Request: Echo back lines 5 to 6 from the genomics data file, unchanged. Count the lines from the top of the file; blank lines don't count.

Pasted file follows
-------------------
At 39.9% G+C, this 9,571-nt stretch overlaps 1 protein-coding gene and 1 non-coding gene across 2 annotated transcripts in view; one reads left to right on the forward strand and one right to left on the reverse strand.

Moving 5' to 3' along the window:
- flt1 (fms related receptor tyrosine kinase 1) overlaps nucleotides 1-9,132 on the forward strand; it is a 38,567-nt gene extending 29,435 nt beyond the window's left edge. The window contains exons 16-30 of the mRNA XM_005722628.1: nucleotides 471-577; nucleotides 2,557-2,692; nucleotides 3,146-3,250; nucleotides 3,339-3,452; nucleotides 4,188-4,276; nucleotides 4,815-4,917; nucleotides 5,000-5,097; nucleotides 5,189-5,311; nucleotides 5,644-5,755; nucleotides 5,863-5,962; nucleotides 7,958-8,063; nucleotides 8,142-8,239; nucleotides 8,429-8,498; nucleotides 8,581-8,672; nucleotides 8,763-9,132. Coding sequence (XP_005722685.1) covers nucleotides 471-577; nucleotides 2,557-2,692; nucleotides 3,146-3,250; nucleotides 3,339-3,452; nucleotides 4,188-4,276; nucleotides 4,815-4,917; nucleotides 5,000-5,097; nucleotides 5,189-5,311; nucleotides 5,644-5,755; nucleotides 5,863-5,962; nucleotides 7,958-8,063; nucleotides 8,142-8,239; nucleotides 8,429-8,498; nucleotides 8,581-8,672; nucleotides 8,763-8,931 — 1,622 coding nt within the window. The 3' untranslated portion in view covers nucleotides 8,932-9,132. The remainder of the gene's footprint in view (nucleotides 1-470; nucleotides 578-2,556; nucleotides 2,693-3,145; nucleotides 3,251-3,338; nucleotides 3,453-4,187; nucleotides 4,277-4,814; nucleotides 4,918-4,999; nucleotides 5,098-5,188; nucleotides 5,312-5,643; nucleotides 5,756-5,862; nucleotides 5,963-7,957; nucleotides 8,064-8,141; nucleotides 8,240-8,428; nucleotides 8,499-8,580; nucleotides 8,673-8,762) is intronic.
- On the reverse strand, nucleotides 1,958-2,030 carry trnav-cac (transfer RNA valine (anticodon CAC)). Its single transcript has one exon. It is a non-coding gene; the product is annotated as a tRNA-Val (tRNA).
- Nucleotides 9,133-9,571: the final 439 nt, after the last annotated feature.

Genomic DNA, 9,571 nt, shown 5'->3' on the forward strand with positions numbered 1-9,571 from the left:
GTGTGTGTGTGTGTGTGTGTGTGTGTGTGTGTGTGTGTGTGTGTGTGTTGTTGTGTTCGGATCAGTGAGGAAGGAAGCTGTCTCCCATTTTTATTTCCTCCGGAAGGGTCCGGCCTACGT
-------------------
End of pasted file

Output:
- Nucleotides 9,133-9,571: the final 439 nt, after the last annotated feature.

Genomic DNA, 9,571 nt, shown 5'->3' on the forward strand with positions numbered 1-9,571 from the left: